PATIENTS who experience psychological distress, including anxiety, loneliness, worry, perceived stress, and depression prior to COVID-19 infection, are at higher risk of developing long COVID. Study lead Siwen Wang, Department of Nutrition, Harvard Chan School of Public Health, Boston, Massachusetts, USA, stated: “Distress was more strongly associated with developing long COVID than physical health risk factors such as obesity, asthma, and hypertension.”
Long COVID is defined as experiencing COVID-19 related symptoms (such as brain fog, fatigue, respiratory, neurological, digestive, or heart symptoms) for more than 4 weeks after infection. At this time, there is little to no knowledge regarding traits that can lead to long COVID, and the symptoms can last for months or years. Although patients with milder symptoms can experience long COVID, severe illness is associated with an increased risk.
Mental health conditions have been shown to increase the risk of hospitalisation after COVID-19 infection, but have also been associated with more severe, and longer duration of other acute respiratory tract infections, as well as Lyme disease, fibromyalgia, and chronic fatigue syndrome. For this study, Wang and her team asked 54,000 participants about their psychological distress prior to infection. After 1 year, 3,000 had contracted COVID-19. They were then asked about their symptoms and symptom duration.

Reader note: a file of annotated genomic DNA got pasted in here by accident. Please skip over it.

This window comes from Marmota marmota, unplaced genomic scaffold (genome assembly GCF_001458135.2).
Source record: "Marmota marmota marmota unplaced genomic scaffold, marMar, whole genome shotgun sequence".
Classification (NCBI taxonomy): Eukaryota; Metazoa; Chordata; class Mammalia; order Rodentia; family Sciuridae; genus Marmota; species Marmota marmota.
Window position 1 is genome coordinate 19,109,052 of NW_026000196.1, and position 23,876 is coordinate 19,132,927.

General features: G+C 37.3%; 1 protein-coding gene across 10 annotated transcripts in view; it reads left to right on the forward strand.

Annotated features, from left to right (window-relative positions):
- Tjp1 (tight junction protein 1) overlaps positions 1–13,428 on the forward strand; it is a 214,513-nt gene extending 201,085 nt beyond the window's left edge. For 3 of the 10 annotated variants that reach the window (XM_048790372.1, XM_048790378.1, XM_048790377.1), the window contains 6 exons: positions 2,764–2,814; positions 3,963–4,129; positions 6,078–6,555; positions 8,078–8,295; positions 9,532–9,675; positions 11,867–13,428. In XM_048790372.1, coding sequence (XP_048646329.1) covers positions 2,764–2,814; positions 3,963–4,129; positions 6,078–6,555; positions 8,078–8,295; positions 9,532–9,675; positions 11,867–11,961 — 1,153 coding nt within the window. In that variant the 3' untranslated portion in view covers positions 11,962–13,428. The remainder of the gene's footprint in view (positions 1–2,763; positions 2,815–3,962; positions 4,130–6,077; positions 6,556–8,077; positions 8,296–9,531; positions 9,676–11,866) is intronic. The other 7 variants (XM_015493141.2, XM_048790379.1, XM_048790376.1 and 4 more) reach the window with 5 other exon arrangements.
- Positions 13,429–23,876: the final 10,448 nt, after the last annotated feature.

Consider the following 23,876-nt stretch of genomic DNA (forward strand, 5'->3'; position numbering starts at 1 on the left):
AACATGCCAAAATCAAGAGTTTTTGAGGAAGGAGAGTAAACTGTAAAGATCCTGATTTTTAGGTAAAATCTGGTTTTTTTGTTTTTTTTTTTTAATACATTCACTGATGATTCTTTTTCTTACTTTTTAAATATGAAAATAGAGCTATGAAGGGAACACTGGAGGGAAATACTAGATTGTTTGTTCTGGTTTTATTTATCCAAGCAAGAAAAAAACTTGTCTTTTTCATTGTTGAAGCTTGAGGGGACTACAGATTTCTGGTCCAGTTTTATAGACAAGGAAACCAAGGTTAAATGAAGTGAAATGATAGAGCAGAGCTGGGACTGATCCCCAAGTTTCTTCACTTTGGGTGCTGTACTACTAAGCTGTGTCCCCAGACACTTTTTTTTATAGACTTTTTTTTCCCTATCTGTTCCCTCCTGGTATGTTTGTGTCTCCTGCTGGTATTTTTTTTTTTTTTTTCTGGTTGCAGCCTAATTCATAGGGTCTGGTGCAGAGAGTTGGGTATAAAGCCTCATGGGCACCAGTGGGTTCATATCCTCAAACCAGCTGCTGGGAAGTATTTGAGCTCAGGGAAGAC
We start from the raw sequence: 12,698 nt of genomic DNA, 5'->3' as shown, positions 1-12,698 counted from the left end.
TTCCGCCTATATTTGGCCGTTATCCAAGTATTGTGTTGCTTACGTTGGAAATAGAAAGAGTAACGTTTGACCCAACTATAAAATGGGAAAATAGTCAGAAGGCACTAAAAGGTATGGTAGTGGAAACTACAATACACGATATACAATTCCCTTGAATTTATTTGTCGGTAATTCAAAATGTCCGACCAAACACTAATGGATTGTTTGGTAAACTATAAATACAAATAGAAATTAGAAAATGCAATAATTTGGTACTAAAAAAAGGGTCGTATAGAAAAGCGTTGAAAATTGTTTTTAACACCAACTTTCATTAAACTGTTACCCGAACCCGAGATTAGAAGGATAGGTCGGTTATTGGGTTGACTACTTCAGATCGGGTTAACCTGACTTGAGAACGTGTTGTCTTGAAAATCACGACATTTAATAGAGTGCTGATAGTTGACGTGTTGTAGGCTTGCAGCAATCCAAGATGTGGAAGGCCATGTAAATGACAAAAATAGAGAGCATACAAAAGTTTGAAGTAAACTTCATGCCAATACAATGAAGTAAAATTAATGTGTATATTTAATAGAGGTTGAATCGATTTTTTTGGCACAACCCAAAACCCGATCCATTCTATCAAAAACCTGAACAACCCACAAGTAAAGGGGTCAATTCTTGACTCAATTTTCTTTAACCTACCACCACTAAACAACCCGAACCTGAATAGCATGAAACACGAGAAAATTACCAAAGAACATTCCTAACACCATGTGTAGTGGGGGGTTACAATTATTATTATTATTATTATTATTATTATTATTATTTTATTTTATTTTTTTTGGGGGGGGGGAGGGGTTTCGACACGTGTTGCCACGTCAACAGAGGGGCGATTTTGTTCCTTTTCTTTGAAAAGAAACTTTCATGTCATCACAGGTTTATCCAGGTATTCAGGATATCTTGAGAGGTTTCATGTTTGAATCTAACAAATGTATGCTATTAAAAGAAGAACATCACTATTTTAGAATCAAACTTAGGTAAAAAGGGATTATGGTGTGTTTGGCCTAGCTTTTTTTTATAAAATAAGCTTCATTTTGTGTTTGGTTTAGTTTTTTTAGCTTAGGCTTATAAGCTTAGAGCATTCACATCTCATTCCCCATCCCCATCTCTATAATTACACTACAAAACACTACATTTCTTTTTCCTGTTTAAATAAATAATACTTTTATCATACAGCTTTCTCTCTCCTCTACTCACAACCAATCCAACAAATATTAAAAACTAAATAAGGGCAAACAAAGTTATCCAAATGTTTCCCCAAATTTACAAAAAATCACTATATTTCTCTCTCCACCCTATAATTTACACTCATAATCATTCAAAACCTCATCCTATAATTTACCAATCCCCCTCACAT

The researchers concluded that psychological distress before the infection was associated with a 32–46% increase in risk of developing long COVID, and a 14–51% increase in risk of daily life impairment due to long COVID symptoms. This risk was not associated to other health behaviours such as smoking, or physical health conditions such as asthma. Therefore, psychological health needs to be considered a risk factor for long COVID, in addition to physical risk factors. Researcher Andrea Roberts stated: “These results also reinforce the need to increase public awareness of the importance of mental health and to get mental health care for people who need it, including increasing the supply of mental health clinicians and improving access to care.”